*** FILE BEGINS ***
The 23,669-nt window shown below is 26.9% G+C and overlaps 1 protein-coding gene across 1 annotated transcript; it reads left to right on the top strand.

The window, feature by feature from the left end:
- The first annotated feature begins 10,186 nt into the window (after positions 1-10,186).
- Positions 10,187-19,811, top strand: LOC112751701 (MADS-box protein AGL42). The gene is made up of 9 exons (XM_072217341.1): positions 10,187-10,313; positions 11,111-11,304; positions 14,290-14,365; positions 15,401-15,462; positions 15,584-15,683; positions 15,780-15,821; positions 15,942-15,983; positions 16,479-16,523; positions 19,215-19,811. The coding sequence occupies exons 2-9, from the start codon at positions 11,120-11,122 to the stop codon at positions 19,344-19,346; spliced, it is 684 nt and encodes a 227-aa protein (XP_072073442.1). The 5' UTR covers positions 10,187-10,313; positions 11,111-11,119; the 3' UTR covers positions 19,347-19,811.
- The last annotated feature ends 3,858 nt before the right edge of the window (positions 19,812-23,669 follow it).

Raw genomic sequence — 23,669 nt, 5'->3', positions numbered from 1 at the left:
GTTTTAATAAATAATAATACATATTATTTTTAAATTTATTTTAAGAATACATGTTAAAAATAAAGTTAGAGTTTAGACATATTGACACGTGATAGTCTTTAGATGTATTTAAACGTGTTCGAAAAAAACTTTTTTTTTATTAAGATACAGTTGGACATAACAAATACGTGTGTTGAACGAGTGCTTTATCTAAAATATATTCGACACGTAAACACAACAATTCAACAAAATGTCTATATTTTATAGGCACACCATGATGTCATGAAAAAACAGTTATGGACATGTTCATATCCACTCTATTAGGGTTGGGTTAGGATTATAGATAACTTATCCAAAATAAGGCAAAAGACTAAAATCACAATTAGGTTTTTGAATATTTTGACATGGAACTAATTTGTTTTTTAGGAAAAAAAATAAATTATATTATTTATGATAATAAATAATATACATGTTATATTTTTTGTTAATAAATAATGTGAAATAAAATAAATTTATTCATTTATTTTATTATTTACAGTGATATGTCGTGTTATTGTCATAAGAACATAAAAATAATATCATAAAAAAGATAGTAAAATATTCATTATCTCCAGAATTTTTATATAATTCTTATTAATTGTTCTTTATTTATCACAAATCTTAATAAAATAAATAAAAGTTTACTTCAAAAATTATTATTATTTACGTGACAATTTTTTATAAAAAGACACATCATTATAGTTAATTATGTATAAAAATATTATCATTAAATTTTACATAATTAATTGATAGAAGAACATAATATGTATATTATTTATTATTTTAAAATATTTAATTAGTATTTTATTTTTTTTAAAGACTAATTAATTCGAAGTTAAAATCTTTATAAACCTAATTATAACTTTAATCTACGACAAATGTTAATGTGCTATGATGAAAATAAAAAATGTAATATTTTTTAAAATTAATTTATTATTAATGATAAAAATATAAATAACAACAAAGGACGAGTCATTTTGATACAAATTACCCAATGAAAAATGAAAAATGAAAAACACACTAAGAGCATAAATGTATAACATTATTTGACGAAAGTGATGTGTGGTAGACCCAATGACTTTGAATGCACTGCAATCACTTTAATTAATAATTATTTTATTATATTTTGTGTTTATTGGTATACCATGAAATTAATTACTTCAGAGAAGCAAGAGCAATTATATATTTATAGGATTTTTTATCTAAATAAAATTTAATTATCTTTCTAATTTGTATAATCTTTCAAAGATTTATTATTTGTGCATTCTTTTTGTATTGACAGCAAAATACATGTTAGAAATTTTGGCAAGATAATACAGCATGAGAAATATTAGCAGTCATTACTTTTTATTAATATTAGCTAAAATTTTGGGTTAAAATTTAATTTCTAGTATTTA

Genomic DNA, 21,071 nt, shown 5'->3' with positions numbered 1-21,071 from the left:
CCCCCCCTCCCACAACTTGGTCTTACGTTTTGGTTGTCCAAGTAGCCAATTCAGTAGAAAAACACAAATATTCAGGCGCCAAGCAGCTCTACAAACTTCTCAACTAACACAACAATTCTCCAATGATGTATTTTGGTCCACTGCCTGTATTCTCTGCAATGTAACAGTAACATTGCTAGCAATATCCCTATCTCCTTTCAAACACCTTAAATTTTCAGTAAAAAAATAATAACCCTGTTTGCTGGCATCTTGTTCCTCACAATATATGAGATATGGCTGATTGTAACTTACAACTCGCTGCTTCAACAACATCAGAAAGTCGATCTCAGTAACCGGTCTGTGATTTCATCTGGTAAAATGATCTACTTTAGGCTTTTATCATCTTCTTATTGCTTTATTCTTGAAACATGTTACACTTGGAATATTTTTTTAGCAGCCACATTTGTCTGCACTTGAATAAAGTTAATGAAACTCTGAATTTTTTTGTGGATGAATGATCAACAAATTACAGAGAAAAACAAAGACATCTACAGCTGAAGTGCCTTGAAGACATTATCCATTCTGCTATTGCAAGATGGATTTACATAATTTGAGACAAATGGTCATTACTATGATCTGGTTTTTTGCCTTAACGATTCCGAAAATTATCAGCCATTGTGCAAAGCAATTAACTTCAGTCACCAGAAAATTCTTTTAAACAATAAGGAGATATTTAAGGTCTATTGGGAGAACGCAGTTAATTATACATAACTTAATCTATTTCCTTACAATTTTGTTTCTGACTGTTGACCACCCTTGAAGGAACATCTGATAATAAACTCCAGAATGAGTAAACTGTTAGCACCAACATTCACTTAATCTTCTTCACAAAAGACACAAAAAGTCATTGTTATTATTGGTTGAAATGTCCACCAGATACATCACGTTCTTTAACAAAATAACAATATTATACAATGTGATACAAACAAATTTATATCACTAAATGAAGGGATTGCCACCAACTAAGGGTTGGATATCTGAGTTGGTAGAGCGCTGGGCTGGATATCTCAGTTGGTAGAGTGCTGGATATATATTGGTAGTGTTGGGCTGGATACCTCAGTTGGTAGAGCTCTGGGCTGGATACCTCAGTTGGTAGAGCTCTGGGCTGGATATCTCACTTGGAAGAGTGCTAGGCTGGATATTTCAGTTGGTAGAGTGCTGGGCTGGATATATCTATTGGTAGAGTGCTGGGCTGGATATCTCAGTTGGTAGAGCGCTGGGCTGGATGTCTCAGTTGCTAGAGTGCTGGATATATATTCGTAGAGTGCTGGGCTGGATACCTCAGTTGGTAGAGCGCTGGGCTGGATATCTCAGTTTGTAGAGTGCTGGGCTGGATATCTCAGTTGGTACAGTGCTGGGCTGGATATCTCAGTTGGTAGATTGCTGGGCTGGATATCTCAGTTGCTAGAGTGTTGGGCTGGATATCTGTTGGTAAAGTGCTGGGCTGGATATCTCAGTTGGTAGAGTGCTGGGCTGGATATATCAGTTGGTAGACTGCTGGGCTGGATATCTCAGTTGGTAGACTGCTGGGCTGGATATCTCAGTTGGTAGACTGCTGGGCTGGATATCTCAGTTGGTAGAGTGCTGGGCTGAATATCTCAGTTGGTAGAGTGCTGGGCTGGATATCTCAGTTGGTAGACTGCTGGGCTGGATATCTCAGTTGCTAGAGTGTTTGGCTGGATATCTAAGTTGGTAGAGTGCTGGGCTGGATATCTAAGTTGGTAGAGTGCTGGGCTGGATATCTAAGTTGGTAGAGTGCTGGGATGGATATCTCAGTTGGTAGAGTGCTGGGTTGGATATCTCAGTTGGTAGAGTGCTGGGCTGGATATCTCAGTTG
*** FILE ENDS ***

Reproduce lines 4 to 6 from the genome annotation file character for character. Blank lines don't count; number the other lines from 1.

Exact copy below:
- Positions 10,187-19,811, top strand: LOC112751701 (MADS-box protein AGL42). The gene is made up of 9 exons (XM_072217341.1): positions 10,187-10,313; positions 11,111-11,304; positions 14,290-14,365; positions 15,401-15,462; positions 15,584-15,683; positions 15,780-15,821; positions 15,942-15,983; positions 16,479-16,523; positions 19,215-19,811. The coding sequence occupies exons 2-9, from the start codon at positions 11,120-11,122 to the stop codon at positions 19,344-19,346; spliced, it is 684 nt and encodes a 227-aa protein (XP_072073442.1). The 5' UTR covers positions 10,187-10,313; positions 11,111-11,119; the 3' UTR covers positions 19,347-19,811.
- The last annotated feature ends 3,858 nt before the right edge of the window (positions 19,812-23,669 follow it).

Raw genomic sequence — 23,669 nt, 5'->3', positions numbered from 1 at the left: